Oral Agruments Before the Hawaii Supreme Court
No. SCWC-30692, Wednesday, August 29, 2012, 9 a.m.
STATE OF HAWAI`I, Respondent/Plaintiff-Appellant, vs. MARCO RODRIGUES, Petitioner/Defendant-Appellee.
(Promoting a Dangerous Drug in the Third Degree)
Attorney(s) for Petitioner/Defendant-Appellee:
John M. Tonaki, Public Defender, and James S. Tabe, Deputy Public Defender
Attorney(s) for Respondent/Plaintiff-Appellant:
Shaylene Iseri-Carvalho, Prosecuting Attorney, and Samuel Jajich, Deputy Prosecuting Attorney
The above-captioned case has been set for argument on the merits at:
Supreme Court Courtroom
417 South King Street
Honolulu, HI 96813
NOTE: Order assigning Circuit Court Judge Fa`auuga To`oto`o due to a vacancy, filed 06/14/12.
NOTE: Order accepting Application for Writ of Certiorari, filed 07/12/12.
COURT: MER, CJ; PAN, SRA, & SSM, JJ, and Circuit Court Judge Fa`auuga To`oto`o due to a vacancy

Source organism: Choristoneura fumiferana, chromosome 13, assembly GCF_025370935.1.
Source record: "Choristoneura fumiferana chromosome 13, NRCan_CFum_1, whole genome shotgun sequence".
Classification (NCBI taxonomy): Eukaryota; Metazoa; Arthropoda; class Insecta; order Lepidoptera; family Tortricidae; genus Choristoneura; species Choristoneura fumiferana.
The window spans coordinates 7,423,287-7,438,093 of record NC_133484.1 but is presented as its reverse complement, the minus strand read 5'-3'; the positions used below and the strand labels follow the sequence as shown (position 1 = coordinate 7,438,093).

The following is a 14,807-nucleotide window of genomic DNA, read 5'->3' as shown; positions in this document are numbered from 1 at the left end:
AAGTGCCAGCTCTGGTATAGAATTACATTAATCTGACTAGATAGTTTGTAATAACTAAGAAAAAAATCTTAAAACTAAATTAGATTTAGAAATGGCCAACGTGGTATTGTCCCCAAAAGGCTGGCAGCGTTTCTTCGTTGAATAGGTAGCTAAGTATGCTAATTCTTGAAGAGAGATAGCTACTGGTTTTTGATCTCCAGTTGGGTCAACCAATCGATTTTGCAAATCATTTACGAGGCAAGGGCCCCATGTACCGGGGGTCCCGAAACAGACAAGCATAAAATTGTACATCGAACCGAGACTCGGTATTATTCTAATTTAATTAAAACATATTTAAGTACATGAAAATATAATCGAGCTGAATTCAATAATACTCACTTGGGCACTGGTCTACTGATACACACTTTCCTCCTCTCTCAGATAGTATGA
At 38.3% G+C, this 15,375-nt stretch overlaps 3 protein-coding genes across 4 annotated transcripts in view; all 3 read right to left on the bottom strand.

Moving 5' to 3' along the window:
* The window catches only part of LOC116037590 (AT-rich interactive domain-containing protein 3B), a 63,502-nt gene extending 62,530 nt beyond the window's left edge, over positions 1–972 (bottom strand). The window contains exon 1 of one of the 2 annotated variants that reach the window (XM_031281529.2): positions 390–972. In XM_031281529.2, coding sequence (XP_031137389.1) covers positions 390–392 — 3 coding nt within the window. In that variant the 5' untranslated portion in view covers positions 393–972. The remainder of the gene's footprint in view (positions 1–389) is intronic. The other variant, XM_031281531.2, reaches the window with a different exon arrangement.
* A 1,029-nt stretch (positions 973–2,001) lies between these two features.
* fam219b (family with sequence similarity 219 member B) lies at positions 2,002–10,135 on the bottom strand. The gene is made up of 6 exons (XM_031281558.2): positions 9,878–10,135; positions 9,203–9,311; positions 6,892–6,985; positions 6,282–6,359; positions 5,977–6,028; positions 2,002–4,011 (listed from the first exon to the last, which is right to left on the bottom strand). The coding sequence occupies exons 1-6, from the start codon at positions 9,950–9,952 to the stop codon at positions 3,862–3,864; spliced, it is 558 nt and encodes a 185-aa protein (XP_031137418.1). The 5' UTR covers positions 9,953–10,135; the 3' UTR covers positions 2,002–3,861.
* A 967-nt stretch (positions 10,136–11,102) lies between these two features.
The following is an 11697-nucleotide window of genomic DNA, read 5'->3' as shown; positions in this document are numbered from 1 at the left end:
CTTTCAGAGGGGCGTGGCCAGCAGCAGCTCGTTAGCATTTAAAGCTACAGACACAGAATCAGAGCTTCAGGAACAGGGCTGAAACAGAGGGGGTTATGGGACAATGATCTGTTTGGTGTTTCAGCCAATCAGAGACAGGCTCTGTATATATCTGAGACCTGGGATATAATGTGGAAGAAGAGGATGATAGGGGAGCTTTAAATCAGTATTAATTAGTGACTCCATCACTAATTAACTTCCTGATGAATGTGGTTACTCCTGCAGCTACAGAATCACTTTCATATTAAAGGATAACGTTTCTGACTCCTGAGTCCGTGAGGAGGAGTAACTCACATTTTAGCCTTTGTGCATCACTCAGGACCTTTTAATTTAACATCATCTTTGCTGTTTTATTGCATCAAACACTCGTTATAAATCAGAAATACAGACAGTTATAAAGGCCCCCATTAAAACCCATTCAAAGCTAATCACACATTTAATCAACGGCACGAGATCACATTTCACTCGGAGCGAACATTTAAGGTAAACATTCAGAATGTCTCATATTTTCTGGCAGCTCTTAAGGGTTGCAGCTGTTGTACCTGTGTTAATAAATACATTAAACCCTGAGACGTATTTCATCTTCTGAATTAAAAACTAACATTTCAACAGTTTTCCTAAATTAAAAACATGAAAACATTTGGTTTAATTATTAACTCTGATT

Petitioner/Defendant-Appellee Marco Rodrigues (Petitioner) was charged with Promoting a Dangerous Drug in the Third Degree, Hawai`i Revised Statutes § 712-1243. A police officer discovered methamphetamine when he searched Petitioner after Petitioner had been arrested and handcuffed. Petitioner moved to suppress the methamphetamine on the ground that the warrantless search was not justified as a search incident to arrest. The circuit court granted Petitioner’s motion. In the first appeal by Respondent State of Hawai`i, the Intermediate Court of Appeals (ICA) held the search was not justified as a search incident to arrest but remanded for consideration of whether the methamphetamine would have been inevitably discovered during an inventory search of Petitioner before he was placed in a cell. On remand, the court again suppressed the methamphetamine, concluding Respondent did not present clear and convincing evidence that the drug would have been inevitably discovered. Respondent appealed a second time.
In his Application, Petitioner asks whether the ICA gravely erred in the second appeal in (1) failing to disregard Respondent’s points of error that failed to identify where in the record the error was objected to, and (2) holding Respondent met its burden of proving the methamphetamine would have been inevitably discovered.